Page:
… effective environmental legislation must at a minimum act as legal boundaries that prevent human activities from reaching and breaching planetary boundaries, defined as the safe space for mankind to operate within… In other words, legal boundaries must translate the physical reality of a finite world into law and thereby delimit acceptable levels of human activity. (Chapron et al. 2017: 1)

Related to the provision on effective environmental laws is draft article 17, which sets out the principle of non-regression, and which determines that “[P]arties and their sub-national entities [must] refrain from allowing activities or adopting norms that have the effect of reducing the global level of environmental protection guaranteed by current law”. While it is a potentially impactful and useful provision, and is largely novel in IEL up to now,Footnote 25 we believe the non-regression principle could have been taken further, to have also provided for the duty to improve the level of environmental protection offered by current laws. Maintaining the current level of protection, or the status quo, means we would in effect be maintaining the legal regime that contributed to the conditions that caused the Anthropocene in the first place, which would be an untenable situation for obvious reasons. Even the Paris Agreement on Climate Change of 2015, which is far from perfect, has done much to introduce the idea of ongoing normative progression within IEL: “[E]ach Party’s successive nationally determined contribution will represent a progression beyond the Party’s then current nationally determined contribution and reflect its highest possible ambition” (Article 4.3). It is a pity that this reasonably new approach has not also been incorporated in the Pact.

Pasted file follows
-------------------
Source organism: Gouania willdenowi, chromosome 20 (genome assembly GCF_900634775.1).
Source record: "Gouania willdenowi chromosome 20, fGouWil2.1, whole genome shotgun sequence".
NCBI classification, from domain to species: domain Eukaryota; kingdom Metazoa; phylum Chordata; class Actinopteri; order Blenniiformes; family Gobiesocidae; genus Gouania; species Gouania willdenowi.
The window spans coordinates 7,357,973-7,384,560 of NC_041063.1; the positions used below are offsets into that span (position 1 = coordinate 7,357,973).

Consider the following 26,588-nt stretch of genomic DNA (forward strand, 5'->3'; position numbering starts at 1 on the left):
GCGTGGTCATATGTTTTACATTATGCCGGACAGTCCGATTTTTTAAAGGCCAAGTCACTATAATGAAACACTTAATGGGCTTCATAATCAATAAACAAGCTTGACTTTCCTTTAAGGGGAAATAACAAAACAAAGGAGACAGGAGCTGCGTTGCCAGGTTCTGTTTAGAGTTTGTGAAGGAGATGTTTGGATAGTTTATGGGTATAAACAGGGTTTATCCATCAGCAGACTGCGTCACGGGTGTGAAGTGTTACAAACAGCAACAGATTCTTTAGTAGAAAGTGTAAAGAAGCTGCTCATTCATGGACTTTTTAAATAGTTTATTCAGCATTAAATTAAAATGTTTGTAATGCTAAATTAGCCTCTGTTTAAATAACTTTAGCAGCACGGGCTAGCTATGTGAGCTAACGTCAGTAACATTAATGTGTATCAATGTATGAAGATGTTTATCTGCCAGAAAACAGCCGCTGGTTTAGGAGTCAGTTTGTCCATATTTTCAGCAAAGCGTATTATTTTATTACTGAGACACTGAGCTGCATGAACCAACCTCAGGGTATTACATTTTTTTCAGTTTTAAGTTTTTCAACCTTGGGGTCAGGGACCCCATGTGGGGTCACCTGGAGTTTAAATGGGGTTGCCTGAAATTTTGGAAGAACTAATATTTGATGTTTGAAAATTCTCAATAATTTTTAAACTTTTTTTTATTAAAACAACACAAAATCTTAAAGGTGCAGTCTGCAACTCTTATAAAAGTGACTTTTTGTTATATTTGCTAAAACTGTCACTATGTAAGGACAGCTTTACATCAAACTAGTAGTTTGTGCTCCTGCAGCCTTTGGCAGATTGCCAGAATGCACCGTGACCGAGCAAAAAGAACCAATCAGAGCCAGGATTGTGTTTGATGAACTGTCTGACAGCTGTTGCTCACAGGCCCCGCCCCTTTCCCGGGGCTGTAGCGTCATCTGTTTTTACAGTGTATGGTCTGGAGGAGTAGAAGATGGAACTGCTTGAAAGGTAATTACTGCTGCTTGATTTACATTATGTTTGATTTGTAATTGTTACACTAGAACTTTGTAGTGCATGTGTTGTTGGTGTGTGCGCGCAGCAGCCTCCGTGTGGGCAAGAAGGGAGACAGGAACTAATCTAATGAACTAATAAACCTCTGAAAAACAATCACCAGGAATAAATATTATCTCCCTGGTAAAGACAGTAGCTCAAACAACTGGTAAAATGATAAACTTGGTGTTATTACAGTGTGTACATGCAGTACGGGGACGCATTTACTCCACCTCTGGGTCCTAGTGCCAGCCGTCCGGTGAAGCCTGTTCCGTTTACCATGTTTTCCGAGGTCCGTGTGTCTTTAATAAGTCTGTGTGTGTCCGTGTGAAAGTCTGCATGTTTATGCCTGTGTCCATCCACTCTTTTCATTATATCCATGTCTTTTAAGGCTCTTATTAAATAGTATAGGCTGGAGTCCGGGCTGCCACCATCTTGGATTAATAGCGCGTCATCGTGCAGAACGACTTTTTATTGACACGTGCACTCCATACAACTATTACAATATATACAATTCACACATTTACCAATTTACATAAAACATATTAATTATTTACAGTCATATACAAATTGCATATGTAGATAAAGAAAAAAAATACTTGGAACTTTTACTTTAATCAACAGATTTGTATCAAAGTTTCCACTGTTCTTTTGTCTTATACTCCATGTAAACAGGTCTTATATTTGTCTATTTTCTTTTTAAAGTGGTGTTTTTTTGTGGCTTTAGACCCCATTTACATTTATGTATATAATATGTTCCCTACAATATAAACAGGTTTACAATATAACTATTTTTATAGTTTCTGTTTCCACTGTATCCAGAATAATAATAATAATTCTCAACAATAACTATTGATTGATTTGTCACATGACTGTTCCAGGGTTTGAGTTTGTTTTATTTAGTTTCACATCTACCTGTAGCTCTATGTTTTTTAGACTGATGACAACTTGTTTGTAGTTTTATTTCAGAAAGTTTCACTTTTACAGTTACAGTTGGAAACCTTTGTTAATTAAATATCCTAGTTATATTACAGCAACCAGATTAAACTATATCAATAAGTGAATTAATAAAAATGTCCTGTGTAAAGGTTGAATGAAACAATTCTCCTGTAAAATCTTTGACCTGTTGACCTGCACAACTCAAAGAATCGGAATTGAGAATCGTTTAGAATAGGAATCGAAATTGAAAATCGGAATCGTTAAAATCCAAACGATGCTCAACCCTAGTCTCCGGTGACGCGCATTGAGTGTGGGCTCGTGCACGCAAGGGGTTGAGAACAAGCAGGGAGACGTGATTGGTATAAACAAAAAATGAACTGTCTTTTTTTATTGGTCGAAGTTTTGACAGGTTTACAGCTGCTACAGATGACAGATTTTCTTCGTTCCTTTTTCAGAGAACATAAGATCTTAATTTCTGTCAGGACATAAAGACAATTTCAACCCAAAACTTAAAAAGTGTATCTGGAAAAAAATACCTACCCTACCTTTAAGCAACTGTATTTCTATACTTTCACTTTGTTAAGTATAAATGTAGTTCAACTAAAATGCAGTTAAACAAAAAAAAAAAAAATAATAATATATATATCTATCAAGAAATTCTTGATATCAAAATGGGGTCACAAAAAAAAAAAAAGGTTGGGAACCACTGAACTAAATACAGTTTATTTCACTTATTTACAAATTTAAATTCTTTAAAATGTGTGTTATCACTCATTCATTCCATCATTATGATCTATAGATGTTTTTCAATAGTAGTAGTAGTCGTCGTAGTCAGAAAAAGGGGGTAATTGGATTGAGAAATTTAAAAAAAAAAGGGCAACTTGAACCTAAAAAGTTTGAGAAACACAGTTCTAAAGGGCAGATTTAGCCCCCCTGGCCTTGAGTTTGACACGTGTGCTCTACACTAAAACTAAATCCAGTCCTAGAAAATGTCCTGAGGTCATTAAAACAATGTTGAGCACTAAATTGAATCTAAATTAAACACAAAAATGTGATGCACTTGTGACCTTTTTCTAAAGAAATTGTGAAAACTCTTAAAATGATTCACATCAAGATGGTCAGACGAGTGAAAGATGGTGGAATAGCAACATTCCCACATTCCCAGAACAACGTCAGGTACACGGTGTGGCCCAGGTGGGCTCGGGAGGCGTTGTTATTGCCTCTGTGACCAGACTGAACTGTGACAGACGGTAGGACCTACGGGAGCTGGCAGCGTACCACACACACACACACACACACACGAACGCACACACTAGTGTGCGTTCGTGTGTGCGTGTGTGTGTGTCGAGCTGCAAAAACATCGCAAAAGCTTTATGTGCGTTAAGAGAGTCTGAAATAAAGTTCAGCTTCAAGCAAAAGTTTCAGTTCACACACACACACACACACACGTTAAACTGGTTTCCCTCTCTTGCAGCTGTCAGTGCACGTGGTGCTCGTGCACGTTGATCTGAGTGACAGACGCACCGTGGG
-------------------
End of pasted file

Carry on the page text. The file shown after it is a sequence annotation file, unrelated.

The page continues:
3.9 Resilience